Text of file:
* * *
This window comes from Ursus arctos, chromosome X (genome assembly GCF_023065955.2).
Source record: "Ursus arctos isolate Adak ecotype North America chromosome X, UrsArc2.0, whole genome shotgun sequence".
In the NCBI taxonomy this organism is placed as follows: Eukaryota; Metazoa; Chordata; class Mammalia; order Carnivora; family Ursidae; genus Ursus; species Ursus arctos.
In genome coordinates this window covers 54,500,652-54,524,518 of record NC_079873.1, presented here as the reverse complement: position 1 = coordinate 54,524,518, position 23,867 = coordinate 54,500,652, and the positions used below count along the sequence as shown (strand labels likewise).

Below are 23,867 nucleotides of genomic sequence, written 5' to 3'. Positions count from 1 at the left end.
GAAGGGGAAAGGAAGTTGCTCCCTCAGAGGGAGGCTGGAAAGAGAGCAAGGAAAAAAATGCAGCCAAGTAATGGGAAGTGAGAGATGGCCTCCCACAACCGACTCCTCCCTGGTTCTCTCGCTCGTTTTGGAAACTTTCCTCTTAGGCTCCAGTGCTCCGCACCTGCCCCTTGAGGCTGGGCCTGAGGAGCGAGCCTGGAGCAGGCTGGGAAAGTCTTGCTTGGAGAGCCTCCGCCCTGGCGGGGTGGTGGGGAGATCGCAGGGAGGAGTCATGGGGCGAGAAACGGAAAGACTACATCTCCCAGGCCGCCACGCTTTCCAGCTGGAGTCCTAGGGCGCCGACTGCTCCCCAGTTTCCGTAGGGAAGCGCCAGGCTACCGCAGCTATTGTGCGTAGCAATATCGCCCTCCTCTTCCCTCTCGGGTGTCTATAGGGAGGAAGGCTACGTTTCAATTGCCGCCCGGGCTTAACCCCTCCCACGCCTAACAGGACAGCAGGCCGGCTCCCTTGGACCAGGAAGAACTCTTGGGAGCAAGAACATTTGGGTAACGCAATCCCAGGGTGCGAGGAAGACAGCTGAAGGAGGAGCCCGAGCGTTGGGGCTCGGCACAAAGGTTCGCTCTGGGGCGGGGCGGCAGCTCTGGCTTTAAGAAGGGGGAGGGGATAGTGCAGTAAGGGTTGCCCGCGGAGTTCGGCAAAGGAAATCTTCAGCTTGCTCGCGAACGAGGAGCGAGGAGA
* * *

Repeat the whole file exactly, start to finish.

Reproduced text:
This window comes from Ursus arctos, chromosome X (genome assembly GCF_023065955.2).
Source record: "Ursus arctos isolate Adak ecotype North America chromosome X, UrsArc2.0, whole genome shotgun sequence".
In the NCBI taxonomy this organism is placed as follows: Eukaryota; Metazoa; Chordata; class Mammalia; order Carnivora; family Ursidae; genus Ursus; species Ursus arctos.
In genome coordinates this window covers 54,500,652-54,524,518 of record NC_079873.1, presented here as the reverse complement: position 1 = coordinate 54,524,518, position 23,867 = coordinate 54,500,652, and the positions used below count along the sequence as shown (strand labels likewise).

Below are 23,867 nucleotides of genomic sequence, written 5' to 3'. Positions count from 1 at the left end.
GAAGGGGAAAGGAAGTTGCTCCCTCAGAGGGAGGCTGGAAAGAGAGCAAGGAAAAAAATGCAGCCAAGTAATGGGAAGTGAGAGATGGCCTCCCACAACCGACTCCTCCCTGGTTCTCTCGCTCGTTTTGGAAACTTTCCTCTTAGGCTCCAGTGCTCCGCACCTGCCCCTTGAGGCTGGGCCTGAGGAGCGAGCCTGGAGCAGGCTGGGAAAGTCTTGCTTGGAGAGCCTCCGCCCTGGCGGGGTGGTGGGGAGATCGCAGGGAGGAGTCATGGGGCGAGAAACGGAAAGACTACATCTCCCAGGCCGCCACGCTTTCCAGCTGGAGTCCTAGGGCGCCGACTGCTCCCCAGTTTCCGTAGGGAAGCGCCAGGCTACCGCAGCTATTGTGCGTAGCAATATCGCCCTCCTCTTCCCTCTCGGGTGTCTATAGGGAGGAAGGCTACGTTTCAATTGCCGCCCGGGCTTAACCCCTCCCACGCCTAACAGGACAGCAGGCCGGCTCCCTTGGACCAGGAAGAACTCTTGGGAGCAAGAACATTTGGGTAACGCAATCCCAGGGTGCGAGGAAGACAGCTGAAGGAGGAGCCCGAGCGTTGGGGCTCGGCACAAAGGTTCGCTCTGGGGCGGGGCGGCAGCTCTGGCTTTAAGAAGGGGGAGGGGATAGTGCAGTAAGGGTTGCCCGCGGAGTTCGGCAAAGGAAATCTTCAGCTTGCTCGCGAACGAGGAGCGAGGAGA